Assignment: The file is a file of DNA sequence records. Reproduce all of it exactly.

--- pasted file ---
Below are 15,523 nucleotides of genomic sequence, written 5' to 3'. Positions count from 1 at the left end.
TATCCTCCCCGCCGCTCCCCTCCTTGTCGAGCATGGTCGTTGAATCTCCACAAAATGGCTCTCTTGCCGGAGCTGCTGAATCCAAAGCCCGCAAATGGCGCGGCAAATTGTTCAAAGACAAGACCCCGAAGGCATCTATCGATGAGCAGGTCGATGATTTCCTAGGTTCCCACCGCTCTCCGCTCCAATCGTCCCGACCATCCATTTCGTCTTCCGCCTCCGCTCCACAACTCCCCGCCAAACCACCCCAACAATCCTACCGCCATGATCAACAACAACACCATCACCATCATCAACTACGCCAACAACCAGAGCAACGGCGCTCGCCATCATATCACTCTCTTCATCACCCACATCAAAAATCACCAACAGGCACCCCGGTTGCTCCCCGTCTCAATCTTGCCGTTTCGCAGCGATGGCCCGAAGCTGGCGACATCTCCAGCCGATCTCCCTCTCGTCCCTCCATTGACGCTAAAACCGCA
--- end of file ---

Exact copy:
Below are 15,523 nucleotides of genomic sequence, written 5' to 3'. Positions count from 1 at the left end.
TATCCTCCCCGCCGCTCCCCTCCTTGTCGAGCATGGTCGTTGAATCTCCACAAAATGGCTCTCTTGCCGGAGCTGCTGAATCCAAAGCCCGCAAATGGCGCGGCAAATTGTTCAAAGACAAGACCCCGAAGGCATCTATCGATGAGCAGGTCGATGATTTCCTAGGTTCCCACCGCTCTCCGCTCCAATCGTCCCGACCATCCATTTCGTCTTCCGCCTCCGCTCCACAACTCCCCGCCAAACCACCCCAACAATCCTACCGCCATGATCAACAACAACACCATCACCATCATCAACTACGCCAACAACCAGAGCAACGGCGCTCGCCATCATATCACTCTCTTCATCACCCACATCAAAAATCACCAACAGGCACCCCGGTTGCTCCCCGTCTCAATCTTGCCGTTTCGCAGCGATGGCCCGAAGCTGGCGACATCTCCAGCCGATCTCCCTCTCGTCCCTCCATTGACGCTAAAACCGCA